Roughly eighteen months ago, my energy supplier of the time (nPower, a company I’m epically happy to be rid of) sold their domestic customer base to eonNext – one of the few energy companies with a worse customer rating than nPower. (So, quite the achievement)
At the time, I had a credit balance with eOn, and expected that to go on the final bill. I was expecting that bill to happen within about two months, and pay any excess over the credit at that point. Except I didn’t hear anything from eonNext at all. I was still able to log in to the customer panel, but nothing else happened. So eventually I shrugged my shoulders and left them to their own devices.
Yesterday (June 2022, fifteen months after switching supplier!) I got a bill from eonNext, telling me what I owed them through to January 2021.
Thankfully, I remembered reading in the Guardian’s Consumer Champions pages about OfGem’s back-billing rules , which basically say that you can’t be billed for energy used more than 12 months ago if you’ve not been billed for it already (or informed by statement of account) . Within that information page, they also include a link to the Citizen’s Advice form letter for telling energy companies that they’re in the wrong – which is obviously extremely helpful!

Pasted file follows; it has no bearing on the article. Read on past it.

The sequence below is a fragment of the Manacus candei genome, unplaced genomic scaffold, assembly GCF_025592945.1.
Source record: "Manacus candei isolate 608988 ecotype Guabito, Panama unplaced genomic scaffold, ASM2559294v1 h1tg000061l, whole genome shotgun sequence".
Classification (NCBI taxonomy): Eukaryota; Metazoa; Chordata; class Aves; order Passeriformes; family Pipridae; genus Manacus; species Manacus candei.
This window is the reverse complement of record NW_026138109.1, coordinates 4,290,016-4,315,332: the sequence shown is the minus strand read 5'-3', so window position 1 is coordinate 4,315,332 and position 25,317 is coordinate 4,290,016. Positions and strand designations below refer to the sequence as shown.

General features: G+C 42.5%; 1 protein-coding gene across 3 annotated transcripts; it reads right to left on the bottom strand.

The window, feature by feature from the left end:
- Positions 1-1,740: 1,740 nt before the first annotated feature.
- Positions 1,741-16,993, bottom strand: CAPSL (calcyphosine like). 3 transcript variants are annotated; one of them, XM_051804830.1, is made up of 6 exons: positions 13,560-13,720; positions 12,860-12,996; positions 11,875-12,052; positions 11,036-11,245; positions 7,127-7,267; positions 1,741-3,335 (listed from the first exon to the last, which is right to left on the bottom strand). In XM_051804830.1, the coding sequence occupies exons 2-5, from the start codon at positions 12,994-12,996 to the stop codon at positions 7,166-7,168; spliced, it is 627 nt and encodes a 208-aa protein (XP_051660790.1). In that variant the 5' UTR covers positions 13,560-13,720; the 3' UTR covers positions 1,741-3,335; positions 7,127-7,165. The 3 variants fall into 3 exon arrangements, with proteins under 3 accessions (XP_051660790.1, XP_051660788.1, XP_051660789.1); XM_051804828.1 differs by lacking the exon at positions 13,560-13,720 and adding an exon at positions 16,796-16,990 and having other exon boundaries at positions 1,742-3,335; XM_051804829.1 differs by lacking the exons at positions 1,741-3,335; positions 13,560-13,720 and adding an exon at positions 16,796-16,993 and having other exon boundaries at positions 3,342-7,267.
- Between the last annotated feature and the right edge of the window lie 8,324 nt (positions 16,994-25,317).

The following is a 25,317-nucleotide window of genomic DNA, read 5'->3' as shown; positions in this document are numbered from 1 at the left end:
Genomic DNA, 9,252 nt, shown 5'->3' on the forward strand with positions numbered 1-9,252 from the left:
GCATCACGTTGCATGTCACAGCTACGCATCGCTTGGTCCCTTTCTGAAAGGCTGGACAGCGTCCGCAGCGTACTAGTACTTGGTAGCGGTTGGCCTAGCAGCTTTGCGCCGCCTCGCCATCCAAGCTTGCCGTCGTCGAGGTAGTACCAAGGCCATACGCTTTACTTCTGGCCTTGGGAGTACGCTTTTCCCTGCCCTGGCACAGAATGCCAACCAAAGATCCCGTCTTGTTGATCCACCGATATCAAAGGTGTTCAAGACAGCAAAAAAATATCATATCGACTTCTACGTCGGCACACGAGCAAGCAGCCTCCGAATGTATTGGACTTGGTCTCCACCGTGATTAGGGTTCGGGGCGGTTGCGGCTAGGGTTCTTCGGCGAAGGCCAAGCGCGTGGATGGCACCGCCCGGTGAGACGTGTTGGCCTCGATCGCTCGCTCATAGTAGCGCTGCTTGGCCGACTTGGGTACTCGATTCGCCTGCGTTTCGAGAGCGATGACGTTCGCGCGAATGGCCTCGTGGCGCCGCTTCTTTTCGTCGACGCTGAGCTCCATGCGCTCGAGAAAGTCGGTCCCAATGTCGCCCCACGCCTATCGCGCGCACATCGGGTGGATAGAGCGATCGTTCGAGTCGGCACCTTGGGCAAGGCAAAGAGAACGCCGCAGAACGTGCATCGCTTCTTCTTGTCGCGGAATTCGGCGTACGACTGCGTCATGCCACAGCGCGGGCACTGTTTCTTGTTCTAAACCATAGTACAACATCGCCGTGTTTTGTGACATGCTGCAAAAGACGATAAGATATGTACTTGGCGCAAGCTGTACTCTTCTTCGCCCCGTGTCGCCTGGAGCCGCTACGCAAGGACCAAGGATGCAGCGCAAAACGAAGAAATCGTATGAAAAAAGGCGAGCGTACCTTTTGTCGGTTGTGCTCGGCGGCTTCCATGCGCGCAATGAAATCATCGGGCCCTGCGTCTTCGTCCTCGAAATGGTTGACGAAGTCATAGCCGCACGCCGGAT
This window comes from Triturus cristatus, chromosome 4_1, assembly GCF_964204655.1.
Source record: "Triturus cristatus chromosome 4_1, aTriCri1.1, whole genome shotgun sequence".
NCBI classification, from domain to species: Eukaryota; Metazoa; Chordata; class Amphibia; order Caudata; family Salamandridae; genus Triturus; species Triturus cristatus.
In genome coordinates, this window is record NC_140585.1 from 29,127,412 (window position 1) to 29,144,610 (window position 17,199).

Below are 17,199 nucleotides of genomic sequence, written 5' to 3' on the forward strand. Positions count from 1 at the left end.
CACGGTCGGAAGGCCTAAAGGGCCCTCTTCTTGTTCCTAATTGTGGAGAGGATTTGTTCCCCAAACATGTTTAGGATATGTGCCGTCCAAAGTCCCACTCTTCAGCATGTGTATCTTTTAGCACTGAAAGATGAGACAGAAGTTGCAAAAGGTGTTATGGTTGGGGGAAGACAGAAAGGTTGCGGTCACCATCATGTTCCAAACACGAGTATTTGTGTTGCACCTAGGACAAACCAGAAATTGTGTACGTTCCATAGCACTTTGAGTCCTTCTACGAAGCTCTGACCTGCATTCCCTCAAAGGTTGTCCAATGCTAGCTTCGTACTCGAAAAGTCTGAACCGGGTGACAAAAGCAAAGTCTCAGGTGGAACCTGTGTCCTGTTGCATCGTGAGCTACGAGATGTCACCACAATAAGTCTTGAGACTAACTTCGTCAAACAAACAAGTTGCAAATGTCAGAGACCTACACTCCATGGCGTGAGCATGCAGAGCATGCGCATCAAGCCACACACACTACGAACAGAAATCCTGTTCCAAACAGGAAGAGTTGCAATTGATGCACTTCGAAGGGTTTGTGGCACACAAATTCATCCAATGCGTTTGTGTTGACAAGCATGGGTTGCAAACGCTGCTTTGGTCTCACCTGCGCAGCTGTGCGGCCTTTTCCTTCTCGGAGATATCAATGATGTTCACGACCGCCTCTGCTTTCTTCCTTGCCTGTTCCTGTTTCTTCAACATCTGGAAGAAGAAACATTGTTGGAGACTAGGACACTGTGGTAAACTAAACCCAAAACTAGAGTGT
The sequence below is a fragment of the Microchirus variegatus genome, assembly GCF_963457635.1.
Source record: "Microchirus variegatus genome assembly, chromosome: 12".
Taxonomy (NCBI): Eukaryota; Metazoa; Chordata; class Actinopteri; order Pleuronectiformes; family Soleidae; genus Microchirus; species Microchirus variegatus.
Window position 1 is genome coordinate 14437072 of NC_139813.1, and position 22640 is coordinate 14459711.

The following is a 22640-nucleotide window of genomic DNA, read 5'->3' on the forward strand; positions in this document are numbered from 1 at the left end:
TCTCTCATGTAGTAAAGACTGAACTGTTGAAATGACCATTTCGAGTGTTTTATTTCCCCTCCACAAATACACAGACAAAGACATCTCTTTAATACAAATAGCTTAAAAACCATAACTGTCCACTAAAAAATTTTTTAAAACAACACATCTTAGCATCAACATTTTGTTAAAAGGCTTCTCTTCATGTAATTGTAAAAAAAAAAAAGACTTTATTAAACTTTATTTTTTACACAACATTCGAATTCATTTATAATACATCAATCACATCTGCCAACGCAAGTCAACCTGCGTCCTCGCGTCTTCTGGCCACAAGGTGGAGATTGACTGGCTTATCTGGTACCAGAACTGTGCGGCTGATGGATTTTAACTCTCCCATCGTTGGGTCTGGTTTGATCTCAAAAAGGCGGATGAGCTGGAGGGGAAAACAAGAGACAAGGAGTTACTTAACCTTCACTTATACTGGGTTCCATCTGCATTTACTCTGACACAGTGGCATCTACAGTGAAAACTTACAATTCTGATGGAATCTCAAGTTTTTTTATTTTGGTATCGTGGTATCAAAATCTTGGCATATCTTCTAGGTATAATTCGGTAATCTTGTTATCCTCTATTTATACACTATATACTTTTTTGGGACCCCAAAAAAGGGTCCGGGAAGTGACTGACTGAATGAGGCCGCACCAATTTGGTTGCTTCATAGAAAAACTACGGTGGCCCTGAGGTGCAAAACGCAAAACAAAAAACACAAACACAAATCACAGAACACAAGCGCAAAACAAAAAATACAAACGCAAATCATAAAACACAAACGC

So this morning I emailed eonNext back (I was going to phone, but decided it was better to have it all in writing) with my own adaptations of the form letter, and proposing that (as a compromise) they used the money I’d left in the account as a part-payment, and could then sod off for the rest. (I phrased it a bit nicer than that, but that was definitely the implication) Yes, I could’ve said “And I want that credit back as well”, but well, I haven’t had it for nearly a year and a half, so it doesn’t matter.
This afternoon I got a response from eonNext agreeing with me, wiping out the bill, and sending me a confirmation that my bill is now at zero. (I’ve printed both of those documents out, just in case they prove in future to still be fucking useless)